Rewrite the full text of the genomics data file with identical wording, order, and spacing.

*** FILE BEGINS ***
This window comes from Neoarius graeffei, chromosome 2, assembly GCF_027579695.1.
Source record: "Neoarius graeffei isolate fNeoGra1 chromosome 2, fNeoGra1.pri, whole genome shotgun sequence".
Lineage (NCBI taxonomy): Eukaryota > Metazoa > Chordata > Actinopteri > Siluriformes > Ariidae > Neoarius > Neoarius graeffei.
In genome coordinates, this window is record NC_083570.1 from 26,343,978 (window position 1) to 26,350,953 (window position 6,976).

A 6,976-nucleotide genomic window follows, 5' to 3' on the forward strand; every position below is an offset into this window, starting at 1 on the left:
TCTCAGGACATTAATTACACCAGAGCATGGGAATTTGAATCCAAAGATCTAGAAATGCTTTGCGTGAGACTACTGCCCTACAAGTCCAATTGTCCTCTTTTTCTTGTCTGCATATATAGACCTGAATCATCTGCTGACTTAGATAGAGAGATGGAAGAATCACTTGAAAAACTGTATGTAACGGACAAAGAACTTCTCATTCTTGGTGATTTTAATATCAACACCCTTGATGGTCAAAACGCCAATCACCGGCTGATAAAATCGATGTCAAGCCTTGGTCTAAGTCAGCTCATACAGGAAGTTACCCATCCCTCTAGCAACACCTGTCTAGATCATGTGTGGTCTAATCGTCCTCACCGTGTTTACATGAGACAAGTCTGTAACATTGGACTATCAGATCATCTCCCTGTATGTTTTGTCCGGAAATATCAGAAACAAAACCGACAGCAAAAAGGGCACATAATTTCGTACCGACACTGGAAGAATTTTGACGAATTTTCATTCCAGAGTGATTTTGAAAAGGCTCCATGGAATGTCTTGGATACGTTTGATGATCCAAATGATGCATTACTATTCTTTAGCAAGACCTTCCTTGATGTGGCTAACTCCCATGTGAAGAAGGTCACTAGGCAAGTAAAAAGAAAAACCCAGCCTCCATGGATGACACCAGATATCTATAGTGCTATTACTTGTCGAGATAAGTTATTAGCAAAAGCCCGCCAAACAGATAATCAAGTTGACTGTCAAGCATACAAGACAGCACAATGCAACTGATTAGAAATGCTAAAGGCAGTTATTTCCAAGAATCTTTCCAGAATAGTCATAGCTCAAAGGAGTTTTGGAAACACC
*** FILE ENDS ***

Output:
This window comes from Neoarius graeffei, chromosome 2, assembly GCF_027579695.1.
Source record: "Neoarius graeffei isolate fNeoGra1 chromosome 2, fNeoGra1.pri, whole genome shotgun sequence".
Lineage (NCBI taxonomy): Eukaryota > Metazoa > Chordata > Actinopteri > Siluriformes > Ariidae > Neoarius > Neoarius graeffei.
In genome coordinates, this window is record NC_083570.1 from 26,343,978 (window position 1) to 26,350,953 (window position 6,976).

A 6,976-nucleotide genomic window follows, 5' to 3' on the forward strand; every position below is an offset into this window, starting at 1 on the left:
TCTCAGGACATTAATTACACCAGAGCATGGGAATTTGAATCCAAAGATCTAGAAATGCTTTGCGTGAGACTACTGCCCTACAAGTCCAATTGTCCTCTTTTTCTTGTCTGCATATATAGACCTGAATCATCTGCTGACTTAGATAGAGAGATGGAAGAATCACTTGAAAAACTGTATGTAACGGACAAAGAACTTCTCATTCTTGGTGATTTTAATATCAACACCCTTGATGGTCAAAACGCCAATCACCGGCTGATAAAATCGATGTCAAGCCTTGGTCTAAGTCAGCTCATACAGGAAGTTACCCATCCCTCTAGCAACACCTGTCTAGATCATGTGTGGTCTAATCGTCCTCACCGTGTTTACATGAGACAAGTCTGTAACATTGGACTATCAGATCATCTCCCTGTATGTTTTGTCCGGAAATATCAGAAACAAAACCGACAGCAAAAAGGGCACATAATTTCGTACCGACACTGGAAGAATTTTGACGAATTTTCATTCCAGAGTGATTTTGAAAAGGCTCCATGGAATGTCTTGGATACGTTTGATGATCCAAATGATGCATTACTATTCTTTAGCAAGACCTTCCTTGATGTGGCTAACTCCCATGTGAAGAAGGTCACTAGGCAAGTAAAAAGAAAAACCCAGCCTCCATGGATGACACCAGATATCTATAGTGCTATTACTTGTCGAGATAAGTTATTAGCAAAAGCCCGCCAAACAGATAATCAAGTTGACTGTCAAGCATACAAGACAGCACAATGCAACTGATTAGAAATGCTAAAGGCAGTTATTTCCAAGAATCTTTCCAGAATAGTCATAGCTCAAAGGAGTTTTGGAAACACC